Director using train accident as teaching moment
Updated On: Apr 07 2014 06:21:48 PM EDT
The 15-year-old boy whose foot was severed after trying to hop a train Saturday night on the Northside was in surgery Monday, according to the director of the group home where he lived.
Police say Jayzon Ahrens tried to get onto the train near at the Main Street intersection because he was trying to make it back to his group home before the juvenile shelter's midnight curfew.
The Jacksonville Sheriff's Office said the responding officer applied a tourniquet to Aherns' leg to slow the bleeding. His foot was found about about 100 feet away.
The JSO incident report also said Aherns' breath smelled of alcohol.
The director of Florida Department of Children and Families visited the Panama Youth Home Monday to find out the circumstances surrounding the teenager's life-changing injuries.
The home's director said Ahrens violated the rules by leaving the facility in the first place.
"Anything I can do to protect them, which is within the law, I do," said Willie Green.
Green says he treats the teenagers he's responsible for like they are children of his own.
"He did have some remorse about (how) he handled the situation, and he did say that he messed up and that it's all his fault," Green said.
State law prohibits Green from locking the teenagers inside the house at night, but they are fined if they miss curfew or violate other rules. Green says he's using the loss of Ahrens' foot as a teaching moment about what can happen when you make poor decisions.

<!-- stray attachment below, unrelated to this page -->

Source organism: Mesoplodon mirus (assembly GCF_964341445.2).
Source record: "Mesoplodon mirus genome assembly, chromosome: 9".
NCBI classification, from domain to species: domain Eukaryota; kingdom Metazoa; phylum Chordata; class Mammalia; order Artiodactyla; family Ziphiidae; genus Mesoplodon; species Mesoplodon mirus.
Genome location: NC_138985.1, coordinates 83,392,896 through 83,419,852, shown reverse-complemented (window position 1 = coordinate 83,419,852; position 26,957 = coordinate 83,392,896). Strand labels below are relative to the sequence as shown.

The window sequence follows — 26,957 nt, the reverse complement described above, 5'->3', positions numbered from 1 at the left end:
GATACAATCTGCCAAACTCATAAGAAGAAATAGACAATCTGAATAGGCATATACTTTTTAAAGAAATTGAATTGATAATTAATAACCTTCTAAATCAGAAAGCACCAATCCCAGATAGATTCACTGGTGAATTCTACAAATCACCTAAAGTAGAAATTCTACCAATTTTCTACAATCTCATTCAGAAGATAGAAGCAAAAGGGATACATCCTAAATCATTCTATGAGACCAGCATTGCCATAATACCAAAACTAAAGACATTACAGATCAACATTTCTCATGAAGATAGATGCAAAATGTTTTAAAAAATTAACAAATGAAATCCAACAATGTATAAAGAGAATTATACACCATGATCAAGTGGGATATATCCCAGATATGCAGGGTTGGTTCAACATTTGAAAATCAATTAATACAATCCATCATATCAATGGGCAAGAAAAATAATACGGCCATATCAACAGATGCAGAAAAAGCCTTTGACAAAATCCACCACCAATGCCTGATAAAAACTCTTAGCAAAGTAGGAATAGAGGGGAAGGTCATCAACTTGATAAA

"We try to use them as a learning experience, a life experience that can take you further on in life," Green.
Friends say Aherns only planned to ride the train for a couple of blocks but fell as he tried to jump on.
"Obviously you're talking about a 15-year-old being out at midnight. That's a major concern to us," DCF spokesman John Harrell said. "We want to know, did he just run out without telling people at the group home where he was supposed to be?"
Harrell says he expects a thorough investigation even though Panama Youth Services may have done nothing wrong.
"Where was he in the foster care system before this? What were the circumstances,? Any behavior issue? What concerns does he have that he wasn't treated fairly?" Harrell said.
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